The Austen Project – May 22

I’m not even going to pretend that I’m a Jane Austen fan. What was once a source of private shame that I had somehow gotten through high school and an English lit degree with minimal exposure to Jane Austen has morphed into indifference. Jane Austen for me falls into the bad reading habit category of the “classics/the canon.” I’ve read and seen countless retellings of her books, but the boredom that I experience 10 years ago reading Sense & Sensibility for a book project has stuck with me so aggressively that I’ve never been inspired to pick up another one of her novels.

Then I stumbled across The Austen Project on Goodreads a few weeks ago. The Austen Project pairs six contemporary authors with Austen’s six novels: Sense & Sensibility, Northanger Abbey, Pride & Prejudice, Emma, Persuasion, and Mansfield Park. While searching the Internet for more information, I saw a lot of backlash from readers about the project, many of them saying that it’s just a way for publishers to capitalize off Austen’s work, and that these retellings are turning her novels into “chick lit pabulum.” I was also surprised that a) I hadn’t heard about this project until now and b) that I couldn’t find more about the project as a whole.

I certainly don’t think I’m the best person to comment on The Austen Project, but I find it to be a fascinating endeavor. I’m really interested in adaptations and retellings – On Beauty, a modern retelling of Howards End, is one of my favorite books. I thought The Austen Project was such an intriguing idea that I decided to give Eligible a go (the 4th and most recent installment), a retelling of Pride & Prejudice. I know enough about P&P from other retellings, adaptations, and movies that I felt well-equipped enough to read it. And, I won’t lie, Eligible really appealed to me because Bingley appears on a version of The Bachelor. When I’m done, I’ll read P&P for real and compare them and try to weigh in (although, still, I don’t think I’m the best person for the job). I’m hoping that my 24-year-old self has a greater appreciation for Austen then my 14 year-old self.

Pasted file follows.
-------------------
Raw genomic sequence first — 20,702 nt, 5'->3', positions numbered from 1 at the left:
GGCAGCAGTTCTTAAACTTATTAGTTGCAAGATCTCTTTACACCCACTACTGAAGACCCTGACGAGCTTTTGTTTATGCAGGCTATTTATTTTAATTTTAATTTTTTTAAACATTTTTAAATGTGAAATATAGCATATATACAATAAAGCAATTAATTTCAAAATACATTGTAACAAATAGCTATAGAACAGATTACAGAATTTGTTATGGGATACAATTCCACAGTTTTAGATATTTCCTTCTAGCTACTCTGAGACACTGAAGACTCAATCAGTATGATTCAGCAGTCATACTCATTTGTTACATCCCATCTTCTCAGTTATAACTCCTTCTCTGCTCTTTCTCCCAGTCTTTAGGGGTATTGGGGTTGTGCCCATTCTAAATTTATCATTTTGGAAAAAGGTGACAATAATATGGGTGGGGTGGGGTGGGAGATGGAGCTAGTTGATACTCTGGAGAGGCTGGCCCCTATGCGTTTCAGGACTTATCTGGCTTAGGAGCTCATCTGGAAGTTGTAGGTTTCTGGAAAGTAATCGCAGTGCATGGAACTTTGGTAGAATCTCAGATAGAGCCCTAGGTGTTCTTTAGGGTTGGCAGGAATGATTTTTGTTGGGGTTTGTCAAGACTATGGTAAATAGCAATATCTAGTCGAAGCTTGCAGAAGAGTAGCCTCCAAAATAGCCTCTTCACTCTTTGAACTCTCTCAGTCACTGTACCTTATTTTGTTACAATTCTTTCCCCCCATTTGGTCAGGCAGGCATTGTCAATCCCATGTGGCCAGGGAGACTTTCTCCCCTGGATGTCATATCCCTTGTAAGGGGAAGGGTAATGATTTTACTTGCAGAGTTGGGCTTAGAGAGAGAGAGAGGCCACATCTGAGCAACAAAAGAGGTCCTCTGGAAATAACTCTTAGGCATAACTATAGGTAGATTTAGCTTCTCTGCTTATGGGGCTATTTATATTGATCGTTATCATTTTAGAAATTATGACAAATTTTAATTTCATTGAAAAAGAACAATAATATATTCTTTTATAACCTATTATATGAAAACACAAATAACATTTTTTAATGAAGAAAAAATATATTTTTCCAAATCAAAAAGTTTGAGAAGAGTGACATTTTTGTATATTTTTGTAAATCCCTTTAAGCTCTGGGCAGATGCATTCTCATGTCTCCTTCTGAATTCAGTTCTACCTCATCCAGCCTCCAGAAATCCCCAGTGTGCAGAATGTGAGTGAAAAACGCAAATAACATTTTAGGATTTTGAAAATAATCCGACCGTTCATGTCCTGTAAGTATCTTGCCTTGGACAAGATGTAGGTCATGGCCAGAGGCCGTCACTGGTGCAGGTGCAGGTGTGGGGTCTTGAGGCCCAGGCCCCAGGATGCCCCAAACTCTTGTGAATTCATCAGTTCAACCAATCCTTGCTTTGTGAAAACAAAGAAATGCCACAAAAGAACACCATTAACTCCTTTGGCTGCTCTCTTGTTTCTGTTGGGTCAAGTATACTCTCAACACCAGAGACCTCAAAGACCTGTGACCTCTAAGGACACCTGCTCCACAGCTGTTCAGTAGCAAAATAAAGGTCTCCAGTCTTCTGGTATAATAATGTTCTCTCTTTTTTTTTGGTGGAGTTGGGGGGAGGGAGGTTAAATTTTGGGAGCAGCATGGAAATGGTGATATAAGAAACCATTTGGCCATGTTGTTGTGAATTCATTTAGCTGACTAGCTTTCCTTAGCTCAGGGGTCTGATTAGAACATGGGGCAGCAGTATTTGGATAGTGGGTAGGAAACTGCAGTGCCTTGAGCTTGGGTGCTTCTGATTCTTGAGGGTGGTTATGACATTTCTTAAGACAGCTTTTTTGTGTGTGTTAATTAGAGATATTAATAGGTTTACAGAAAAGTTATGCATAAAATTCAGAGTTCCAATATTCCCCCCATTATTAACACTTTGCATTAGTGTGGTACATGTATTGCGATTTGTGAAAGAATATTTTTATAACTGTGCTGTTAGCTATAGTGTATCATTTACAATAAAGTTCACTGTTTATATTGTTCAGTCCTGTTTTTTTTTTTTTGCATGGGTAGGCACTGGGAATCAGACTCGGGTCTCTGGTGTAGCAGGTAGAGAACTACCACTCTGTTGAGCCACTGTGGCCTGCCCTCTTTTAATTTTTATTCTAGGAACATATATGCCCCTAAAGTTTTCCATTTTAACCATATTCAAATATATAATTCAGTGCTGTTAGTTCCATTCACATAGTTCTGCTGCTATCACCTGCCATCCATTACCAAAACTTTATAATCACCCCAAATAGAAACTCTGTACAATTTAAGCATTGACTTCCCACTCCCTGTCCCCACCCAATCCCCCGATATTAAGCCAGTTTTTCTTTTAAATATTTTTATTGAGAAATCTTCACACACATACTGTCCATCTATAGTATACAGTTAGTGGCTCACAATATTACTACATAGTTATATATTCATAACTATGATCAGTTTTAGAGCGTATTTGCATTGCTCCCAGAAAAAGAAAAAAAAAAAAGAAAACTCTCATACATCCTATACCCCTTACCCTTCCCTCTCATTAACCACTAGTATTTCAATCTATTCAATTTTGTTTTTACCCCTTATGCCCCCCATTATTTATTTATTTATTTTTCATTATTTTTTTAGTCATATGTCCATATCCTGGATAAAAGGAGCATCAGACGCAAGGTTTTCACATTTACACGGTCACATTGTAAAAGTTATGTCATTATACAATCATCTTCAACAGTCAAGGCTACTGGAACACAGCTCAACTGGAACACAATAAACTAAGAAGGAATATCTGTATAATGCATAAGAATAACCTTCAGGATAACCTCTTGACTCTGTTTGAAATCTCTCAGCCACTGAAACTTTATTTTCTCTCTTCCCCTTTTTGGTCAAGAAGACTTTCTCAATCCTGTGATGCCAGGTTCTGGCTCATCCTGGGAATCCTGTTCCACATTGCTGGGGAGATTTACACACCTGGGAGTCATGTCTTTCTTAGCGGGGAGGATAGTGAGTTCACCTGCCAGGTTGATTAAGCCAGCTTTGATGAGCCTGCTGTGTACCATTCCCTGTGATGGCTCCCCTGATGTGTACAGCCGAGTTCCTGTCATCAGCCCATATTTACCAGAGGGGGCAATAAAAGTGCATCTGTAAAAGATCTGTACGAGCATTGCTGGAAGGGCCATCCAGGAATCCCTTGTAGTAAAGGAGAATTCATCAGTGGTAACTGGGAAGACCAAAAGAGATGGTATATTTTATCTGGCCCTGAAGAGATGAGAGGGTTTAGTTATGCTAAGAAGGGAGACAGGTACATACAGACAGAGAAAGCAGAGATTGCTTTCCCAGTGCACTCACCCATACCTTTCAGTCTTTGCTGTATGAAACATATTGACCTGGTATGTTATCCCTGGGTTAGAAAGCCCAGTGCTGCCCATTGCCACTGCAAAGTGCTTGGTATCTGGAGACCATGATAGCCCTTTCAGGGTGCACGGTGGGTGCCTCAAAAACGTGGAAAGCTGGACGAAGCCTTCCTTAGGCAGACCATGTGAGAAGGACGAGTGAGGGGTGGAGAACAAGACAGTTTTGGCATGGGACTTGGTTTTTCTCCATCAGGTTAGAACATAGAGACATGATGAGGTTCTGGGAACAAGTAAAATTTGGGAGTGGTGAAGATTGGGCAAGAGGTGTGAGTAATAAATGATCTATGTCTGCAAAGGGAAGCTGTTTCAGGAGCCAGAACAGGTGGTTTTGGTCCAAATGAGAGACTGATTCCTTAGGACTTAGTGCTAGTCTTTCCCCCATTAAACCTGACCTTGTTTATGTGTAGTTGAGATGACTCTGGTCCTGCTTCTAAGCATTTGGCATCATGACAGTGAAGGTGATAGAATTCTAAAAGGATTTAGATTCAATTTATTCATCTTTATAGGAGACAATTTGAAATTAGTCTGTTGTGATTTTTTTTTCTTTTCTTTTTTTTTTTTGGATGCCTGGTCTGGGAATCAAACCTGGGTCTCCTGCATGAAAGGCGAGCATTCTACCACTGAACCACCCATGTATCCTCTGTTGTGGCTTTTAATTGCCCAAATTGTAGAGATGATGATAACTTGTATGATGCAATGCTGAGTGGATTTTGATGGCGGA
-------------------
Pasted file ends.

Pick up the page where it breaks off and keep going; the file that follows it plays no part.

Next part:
My friend saw I was reading Eligible on Goodreads yesterday and texted me asking if it was any good: “I generally dislike people who try too hard with Austen, but everyone keeps telling me this one was pretty good. Oh man, just re-read that and it makes me sound like such a snob. Oops.” But I think her reaction to the series reflects a lot of die-hard Austen fans’ opinions, and I’m really curious to hear other thoughts about it from Austen fans.

A Jane Austen snob I am not, so in some ways I think my cluelessness of it all also makes me a great candidate for this, since I’m pretty objective. I’m about 100 pages in, and I’m wildly enjoying Eligible. It’s genuinely hilarious, witty, and so much fun to read.

-M

 

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